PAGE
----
Chow explained that the current debate on how ridesharing will be regulated in BC can be narrowed down to four potential impact areas: pricing, caps and boundaries, licences, and innovation.
“It’s pretty clear in BC, if you look at the polls on this issue, it’s overwhelmingly positive for ridesharing,” said Rob Khazzam, general manager for Uber Canada. “We just hope that the action that is taken now, as it relates to regulations, recognizes that and starts to move the needle in the right direction.”
This week’s report made a total of 11 recommendations that addressed boundaries, numbers of vehicles, pricing, and driver’s licence requirements. It said no to class four licences, caps and boundaries, and yes to minimum pricing. The recommendations came as a windfall for ridesharing companies.
“Today’s report marks a major milestone in bringing ridesharing to the province by the fall of 2019, as promised by the government,” Ian Tostenson, a spokesperson for the Ridesharing Now for BC coalition (an organization in support of ridesharing), said in a statement. “It is time to get ridesharing on the road by implementing the key recommendations and finalizing ridesharing auto insurance.”
The recommendations committee was not unanimous on driver licencing, but the majority voted for a class five licence requirement, instead of a class four. Uber and Lyft are hoping the government will approve ridesharing drivers with that standard class five passenger-vehicle driver’s licence.
However, the government may still require drivers to obtain a class four commercial licence, which requires a special road test, medical exam, and vehicle inspection. Taxi drivers are already required to obtain this type of licence.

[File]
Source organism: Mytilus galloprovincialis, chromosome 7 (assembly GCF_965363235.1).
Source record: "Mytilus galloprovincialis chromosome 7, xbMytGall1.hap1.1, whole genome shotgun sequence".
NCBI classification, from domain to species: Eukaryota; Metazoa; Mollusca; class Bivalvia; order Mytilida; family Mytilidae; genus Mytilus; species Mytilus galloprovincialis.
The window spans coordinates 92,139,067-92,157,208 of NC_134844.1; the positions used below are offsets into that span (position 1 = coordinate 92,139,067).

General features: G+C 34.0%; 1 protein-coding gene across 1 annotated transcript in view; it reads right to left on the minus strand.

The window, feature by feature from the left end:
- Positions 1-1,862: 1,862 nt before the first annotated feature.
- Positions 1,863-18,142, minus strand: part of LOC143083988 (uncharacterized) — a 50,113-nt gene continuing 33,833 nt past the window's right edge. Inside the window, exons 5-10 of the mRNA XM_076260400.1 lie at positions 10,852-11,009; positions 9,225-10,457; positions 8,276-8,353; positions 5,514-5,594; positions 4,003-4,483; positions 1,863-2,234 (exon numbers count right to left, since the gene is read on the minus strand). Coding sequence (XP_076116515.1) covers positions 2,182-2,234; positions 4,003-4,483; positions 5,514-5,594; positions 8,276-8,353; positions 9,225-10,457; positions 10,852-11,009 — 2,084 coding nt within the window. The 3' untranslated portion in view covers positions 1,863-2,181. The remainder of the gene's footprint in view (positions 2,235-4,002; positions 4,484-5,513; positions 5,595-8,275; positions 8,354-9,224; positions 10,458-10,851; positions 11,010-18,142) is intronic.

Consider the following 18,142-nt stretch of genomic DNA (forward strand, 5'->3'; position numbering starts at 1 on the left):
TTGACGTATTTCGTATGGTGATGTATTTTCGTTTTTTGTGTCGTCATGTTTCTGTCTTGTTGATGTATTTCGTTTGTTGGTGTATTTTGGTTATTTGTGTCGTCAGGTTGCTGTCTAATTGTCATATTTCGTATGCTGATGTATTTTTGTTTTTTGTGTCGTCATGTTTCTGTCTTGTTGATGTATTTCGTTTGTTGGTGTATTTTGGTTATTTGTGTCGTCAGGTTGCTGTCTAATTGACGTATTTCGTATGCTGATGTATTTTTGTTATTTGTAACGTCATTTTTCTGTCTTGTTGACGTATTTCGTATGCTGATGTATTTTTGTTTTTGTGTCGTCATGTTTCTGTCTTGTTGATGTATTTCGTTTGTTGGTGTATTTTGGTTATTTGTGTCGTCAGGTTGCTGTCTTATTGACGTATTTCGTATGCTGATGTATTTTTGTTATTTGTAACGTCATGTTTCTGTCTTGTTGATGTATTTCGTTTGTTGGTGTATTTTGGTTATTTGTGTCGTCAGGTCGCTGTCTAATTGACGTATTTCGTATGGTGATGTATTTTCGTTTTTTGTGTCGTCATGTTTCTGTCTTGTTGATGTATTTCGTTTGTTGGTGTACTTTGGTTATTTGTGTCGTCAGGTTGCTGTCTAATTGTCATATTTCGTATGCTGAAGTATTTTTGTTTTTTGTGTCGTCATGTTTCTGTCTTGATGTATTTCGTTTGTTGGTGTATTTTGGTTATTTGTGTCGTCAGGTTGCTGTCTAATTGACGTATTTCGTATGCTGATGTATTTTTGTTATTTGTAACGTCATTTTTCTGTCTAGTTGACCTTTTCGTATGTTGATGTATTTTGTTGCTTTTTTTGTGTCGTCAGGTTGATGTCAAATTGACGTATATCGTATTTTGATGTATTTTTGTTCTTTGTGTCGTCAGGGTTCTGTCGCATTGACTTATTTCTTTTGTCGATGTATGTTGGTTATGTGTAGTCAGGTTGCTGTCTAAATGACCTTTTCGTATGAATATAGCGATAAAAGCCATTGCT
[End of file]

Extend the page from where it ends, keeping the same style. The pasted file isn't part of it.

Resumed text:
After the committee released its recommendations, Trevena said she won’t budge on the requirement for class four licencing.
“We are disappointed to see Transportation Minister, Claire Trevena, already speak out against one of the committee’s key recommendations to ensure drivers for ridesharing services don’t have to jump through a bunch of hoops and obtain special licences in order to provide rides,” the Ridesharing Now for BC coalition said.
One solution the Liberal party has suggested is to allow ridesharing drivers to possess only a class five licence, but require them to undergo a criminal background check, receive regular vehicle inspections, and be identified if they receive driver misdemeanors.
“The committee made the right recommendation on licence class,” Michael van Hemmen, business manager for Uber’s Western Canada division, told CBC. “The four most recent provinces to adopt ridesharing (Quebec, Saskatchewan, Manitoba, Ontario) have all decided to allow a standard licence, if the driver maintains a safe driving record.”